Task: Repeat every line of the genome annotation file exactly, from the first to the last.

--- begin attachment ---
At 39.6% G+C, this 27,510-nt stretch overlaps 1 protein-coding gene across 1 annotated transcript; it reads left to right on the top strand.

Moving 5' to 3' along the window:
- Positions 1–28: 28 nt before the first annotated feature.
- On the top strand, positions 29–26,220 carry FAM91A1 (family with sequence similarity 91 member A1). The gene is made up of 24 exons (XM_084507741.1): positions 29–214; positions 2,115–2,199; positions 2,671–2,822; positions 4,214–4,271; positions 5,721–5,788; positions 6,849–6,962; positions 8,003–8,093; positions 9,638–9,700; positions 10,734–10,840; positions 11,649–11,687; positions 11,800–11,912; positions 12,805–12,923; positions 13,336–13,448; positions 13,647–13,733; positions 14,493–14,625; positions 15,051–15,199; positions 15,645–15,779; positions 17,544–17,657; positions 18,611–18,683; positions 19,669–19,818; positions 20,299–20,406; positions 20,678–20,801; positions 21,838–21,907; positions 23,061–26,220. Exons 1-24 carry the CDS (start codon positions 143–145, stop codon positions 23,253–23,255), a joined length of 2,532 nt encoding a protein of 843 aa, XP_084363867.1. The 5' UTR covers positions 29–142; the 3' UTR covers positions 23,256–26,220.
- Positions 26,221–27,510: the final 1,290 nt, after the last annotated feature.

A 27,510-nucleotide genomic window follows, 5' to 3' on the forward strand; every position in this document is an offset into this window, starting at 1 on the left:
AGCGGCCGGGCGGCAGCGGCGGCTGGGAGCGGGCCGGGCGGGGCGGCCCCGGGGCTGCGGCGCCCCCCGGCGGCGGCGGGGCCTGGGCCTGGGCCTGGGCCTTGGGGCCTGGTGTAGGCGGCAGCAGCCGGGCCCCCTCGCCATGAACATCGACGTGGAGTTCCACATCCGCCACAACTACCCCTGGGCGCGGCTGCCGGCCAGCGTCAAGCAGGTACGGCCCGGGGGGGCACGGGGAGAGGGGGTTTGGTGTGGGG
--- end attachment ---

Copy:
At 39.6% G+C, this 27,510-nt stretch overlaps 1 protein-coding gene across 1 annotated transcript; it reads left to right on the top strand.

Moving 5' to 3' along the window:
- Positions 1–28: 28 nt before the first annotated feature.
- On the top strand, positions 29–26,220 carry FAM91A1 (family with sequence similarity 91 member A1). The gene is made up of 24 exons (XM_084507741.1): positions 29–214; positions 2,115–2,199; positions 2,671–2,822; positions 4,214–4,271; positions 5,721–5,788; positions 6,849–6,962; positions 8,003–8,093; positions 9,638–9,700; positions 10,734–10,840; positions 11,649–11,687; positions 11,800–11,912; positions 12,805–12,923; positions 13,336–13,448; positions 13,647–13,733; positions 14,493–14,625; positions 15,051–15,199; positions 15,645–15,779; positions 17,544–17,657; positions 18,611–18,683; positions 19,669–19,818; positions 20,299–20,406; positions 20,678–20,801; positions 21,838–21,907; positions 23,061–26,220. Exons 1-24 carry the CDS (start codon positions 143–145, stop codon positions 23,253–23,255), a joined length of 2,532 nt encoding a protein of 843 aa, XP_084363867.1. The 5' UTR covers positions 29–142; the 3' UTR covers positions 23,256–26,220.
- Positions 26,221–27,510: the final 1,290 nt, after the last annotated feature.

A 27,510-nucleotide genomic window follows, 5' to 3' on the forward strand; every position in this document is an offset into this window, starting at 1 on the left:
AGCGGCCGGGCGGCAGCGGCGGCTGGGAGCGGGCCGGGCGGGGCGGCCCCGGGGCTGCGGCGCCCCCCGGCGGCGGCGGGGCCTGGGCCTGGGCCTGGGCCTTGGGGCCTGGTGTAGGCGGCAGCAGCCGGGCCCCCTCGCCATGAACATCGACGTGGAGTTCCACATCCGCCACAACTACCCCTGGGCGCGGCTGCCGGCCAGCGTCAAGCAGGTACGGCCCGGGGGGGCACGGGGAGAGGGGGTTTGGTGTGGGG